7.01.2005

Newton and the Metco program

Eighty percent of the time, Tom Mountain of the Newton Tab is way off base with his characterizations of Newton residents, Newton teachers, and history in general. He also never admits he's wrong, even when people (that is, letter writers to the Tab) bring up valid points or facts that he missed or failed to address in his original column. Judging by the focus of many of his columns, he is a resident of Auburndale, but I don't believe he grew up in Newton.

In any case, the other 20 percent of the time, he'll write columns that make observations that are valid, thought-provoking, and interesting. His recent Memorial Day piece on Newton residents who died in Vietnam was reflective and also indicated a fair amount of research, even if most of the research seemed to be in Auburndale.

This week, he talks about the Metco program. As usual, he doesn't dig too deeply into the history of the program, but he does ask a very important question: Why is skin color the main criteria of which Boston kids are allowed to attend Newton Public Schools through the Metco program? He says middle-class black kids and recent sub-Saharan African immigrants get a chance to escape Boston Public Schools for better opportunities in Newton, but poor kids from other backgrounds -- immigrants from Europe, or the children of working-class residents of Brighton -- are denied the same opportunity?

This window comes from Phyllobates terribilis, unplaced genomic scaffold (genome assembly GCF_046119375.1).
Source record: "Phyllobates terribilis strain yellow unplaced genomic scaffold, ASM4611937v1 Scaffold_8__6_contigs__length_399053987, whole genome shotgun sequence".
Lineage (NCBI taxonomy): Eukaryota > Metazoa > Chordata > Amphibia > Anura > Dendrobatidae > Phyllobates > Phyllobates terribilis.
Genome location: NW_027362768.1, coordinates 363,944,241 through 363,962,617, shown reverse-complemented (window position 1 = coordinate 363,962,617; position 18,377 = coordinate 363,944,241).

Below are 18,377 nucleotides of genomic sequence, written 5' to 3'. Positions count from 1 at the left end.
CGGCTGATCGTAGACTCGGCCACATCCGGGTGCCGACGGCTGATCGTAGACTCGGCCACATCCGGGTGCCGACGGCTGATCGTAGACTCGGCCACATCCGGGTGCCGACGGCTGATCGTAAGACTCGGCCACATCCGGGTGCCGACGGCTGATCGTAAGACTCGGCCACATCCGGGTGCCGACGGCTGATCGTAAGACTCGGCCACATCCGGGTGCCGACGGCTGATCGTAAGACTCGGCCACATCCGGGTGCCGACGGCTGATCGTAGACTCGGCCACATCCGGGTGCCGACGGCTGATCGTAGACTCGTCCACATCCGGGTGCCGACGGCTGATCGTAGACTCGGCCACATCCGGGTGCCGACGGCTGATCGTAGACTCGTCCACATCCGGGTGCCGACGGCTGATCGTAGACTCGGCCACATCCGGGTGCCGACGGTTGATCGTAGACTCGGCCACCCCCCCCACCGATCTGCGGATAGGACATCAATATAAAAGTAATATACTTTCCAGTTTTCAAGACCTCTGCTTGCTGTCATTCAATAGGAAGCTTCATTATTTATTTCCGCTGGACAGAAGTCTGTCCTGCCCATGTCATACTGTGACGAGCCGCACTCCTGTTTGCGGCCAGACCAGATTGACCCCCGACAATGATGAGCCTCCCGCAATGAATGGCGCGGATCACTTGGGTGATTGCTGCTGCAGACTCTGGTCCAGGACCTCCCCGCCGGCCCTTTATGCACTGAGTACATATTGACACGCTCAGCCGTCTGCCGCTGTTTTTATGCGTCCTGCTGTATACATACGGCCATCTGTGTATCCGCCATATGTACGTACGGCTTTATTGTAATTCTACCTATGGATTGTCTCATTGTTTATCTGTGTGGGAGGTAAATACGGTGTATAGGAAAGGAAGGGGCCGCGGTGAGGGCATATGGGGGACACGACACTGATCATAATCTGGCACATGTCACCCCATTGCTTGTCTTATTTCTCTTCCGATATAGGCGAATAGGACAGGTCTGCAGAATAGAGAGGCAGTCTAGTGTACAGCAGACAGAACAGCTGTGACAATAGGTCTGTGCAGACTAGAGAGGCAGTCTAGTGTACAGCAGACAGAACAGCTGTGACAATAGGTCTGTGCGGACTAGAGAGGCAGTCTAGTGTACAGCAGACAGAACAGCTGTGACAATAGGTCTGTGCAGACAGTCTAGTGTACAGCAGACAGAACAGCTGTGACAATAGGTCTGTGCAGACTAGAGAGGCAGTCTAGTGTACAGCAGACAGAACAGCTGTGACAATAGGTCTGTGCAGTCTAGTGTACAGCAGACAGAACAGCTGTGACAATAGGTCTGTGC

When I was attending Newton Public Schools in the 1970s and 1980s, the Metco program was alive and well. But I don't recall any debate about why black kids from Roxbury could come to school with us while white kids from Southie or Brighton couldn't. Then again, I was too young (at least in the 1970s) to be aware of the media debate, and I didn't live in Boston and see the effects of the Boston bussing crisis on friends, families, and neighborhoods. I am not even sure what the connection is between Metco, which I believe started in the 60s, and the bussing crisis, which unfolded in the mid 1970s. I did read "A Common Ground", by Anthony Lukas (a must-read account of the bussing crisis) but it only mentioned Metco in passing.

I think Mountain asks some pertinent questions about a program that was founded in a different era, and needs to be changed. I think if Newton schools are to take kids from Boston, the criteria should be income and individual family situations, not skin color.

Mountain's column is far from perfect, however. A few criticisms: He doesn't explore the history of Metco, doesn't identify what the admissions criteria are, doesn't talk with Metco organizers or cite Metco literature, and doesn't note that the demographic makeup of both Boston and Newton are far different now than they were in the 60s and 70s. He flames the "liberal" local supporters of Metco, without even asking who in Newton supports Metco, why they support it, and what their political affiliation is. He also seems to suggest that families with roots in Newton be given some preference, but I don't agree with that.

Mountain's column can be read at the following link:

http://www.townonline.com/newton/opinion/view.bg?articleid=275923

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